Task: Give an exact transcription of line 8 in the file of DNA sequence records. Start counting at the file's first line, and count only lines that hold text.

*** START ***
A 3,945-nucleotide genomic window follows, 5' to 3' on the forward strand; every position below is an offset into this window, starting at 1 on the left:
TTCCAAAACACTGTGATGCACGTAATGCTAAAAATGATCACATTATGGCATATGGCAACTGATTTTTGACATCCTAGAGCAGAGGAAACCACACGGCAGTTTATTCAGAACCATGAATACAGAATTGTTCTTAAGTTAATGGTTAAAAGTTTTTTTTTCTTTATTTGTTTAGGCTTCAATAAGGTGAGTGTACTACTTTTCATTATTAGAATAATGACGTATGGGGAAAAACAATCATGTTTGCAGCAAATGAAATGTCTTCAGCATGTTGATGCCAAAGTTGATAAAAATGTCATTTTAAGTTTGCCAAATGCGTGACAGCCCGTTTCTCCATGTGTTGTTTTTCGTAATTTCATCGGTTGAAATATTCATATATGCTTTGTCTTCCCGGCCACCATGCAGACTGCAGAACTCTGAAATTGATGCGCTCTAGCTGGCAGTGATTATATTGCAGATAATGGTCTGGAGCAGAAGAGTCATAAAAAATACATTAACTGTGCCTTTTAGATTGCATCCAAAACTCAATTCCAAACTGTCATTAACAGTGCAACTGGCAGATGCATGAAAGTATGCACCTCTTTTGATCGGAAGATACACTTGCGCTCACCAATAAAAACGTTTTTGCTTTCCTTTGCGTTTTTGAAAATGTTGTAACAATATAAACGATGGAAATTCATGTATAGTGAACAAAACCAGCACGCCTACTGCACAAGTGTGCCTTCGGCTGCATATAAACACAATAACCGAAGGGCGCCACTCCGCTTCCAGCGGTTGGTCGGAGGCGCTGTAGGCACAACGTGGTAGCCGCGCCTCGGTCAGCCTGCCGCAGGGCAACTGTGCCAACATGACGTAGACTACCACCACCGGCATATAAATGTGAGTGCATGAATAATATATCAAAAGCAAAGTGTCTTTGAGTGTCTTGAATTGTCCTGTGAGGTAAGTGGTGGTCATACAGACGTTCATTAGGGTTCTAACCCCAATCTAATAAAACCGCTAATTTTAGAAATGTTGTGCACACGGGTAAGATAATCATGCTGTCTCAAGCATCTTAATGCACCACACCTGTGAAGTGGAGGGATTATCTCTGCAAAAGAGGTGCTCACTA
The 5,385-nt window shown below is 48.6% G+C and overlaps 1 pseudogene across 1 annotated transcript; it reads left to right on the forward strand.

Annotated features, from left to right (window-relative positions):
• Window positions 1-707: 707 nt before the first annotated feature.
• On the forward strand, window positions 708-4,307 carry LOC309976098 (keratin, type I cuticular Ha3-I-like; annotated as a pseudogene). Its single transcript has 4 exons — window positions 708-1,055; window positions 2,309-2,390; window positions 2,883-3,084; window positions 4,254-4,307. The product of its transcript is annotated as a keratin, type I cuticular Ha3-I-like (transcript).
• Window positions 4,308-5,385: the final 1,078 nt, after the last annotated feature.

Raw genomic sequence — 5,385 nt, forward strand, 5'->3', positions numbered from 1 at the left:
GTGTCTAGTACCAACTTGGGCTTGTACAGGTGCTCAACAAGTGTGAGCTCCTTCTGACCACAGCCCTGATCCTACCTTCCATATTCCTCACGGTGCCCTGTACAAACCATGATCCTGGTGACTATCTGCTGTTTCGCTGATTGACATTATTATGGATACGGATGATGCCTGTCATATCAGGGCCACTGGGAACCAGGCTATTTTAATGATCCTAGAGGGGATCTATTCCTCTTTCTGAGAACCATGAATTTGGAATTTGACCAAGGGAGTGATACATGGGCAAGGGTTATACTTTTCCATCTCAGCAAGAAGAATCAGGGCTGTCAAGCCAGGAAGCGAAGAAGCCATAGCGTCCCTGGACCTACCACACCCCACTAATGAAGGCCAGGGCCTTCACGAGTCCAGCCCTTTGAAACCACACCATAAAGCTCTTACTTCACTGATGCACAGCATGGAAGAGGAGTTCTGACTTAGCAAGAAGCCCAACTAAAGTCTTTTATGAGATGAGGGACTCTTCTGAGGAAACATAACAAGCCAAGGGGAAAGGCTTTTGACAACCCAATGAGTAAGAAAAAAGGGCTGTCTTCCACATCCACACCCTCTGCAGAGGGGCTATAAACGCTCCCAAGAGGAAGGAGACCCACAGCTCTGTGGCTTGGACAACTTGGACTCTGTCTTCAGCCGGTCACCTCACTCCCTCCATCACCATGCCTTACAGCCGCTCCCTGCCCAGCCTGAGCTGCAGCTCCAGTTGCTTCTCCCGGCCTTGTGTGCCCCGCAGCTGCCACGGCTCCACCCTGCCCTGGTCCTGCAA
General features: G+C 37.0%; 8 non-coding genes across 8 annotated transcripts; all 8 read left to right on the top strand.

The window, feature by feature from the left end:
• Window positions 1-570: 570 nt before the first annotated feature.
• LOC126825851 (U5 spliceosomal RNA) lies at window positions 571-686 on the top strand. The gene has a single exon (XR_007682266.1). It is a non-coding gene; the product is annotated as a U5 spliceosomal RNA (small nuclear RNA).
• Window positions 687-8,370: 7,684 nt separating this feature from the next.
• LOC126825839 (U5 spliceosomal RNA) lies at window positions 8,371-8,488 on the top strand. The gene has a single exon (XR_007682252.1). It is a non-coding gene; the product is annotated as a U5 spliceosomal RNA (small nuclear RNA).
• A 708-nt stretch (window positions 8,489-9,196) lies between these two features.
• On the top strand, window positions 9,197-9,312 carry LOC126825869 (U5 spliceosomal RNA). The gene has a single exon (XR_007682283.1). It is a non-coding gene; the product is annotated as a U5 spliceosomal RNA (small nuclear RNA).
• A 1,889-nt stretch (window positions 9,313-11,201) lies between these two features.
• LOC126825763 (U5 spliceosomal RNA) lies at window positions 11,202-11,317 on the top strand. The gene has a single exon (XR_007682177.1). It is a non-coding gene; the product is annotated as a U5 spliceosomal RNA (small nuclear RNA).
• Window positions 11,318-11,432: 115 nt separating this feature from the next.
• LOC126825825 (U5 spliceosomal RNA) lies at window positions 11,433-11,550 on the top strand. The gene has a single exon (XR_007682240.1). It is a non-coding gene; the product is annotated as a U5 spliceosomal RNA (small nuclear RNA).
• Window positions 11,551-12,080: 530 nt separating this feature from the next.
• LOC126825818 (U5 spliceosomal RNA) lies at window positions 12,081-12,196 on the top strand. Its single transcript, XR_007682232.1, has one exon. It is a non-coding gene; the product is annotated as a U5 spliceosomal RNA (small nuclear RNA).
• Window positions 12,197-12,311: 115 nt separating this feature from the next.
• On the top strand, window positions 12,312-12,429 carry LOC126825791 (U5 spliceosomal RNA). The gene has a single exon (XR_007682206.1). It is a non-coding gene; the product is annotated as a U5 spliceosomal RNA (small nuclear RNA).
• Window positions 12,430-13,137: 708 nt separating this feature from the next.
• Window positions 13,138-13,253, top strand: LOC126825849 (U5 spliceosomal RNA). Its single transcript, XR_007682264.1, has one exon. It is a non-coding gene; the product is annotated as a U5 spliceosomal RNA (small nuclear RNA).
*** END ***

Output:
Raw genomic sequence — 5,385 nt, forward strand, 5'->3', positions numbered from 1 at the left: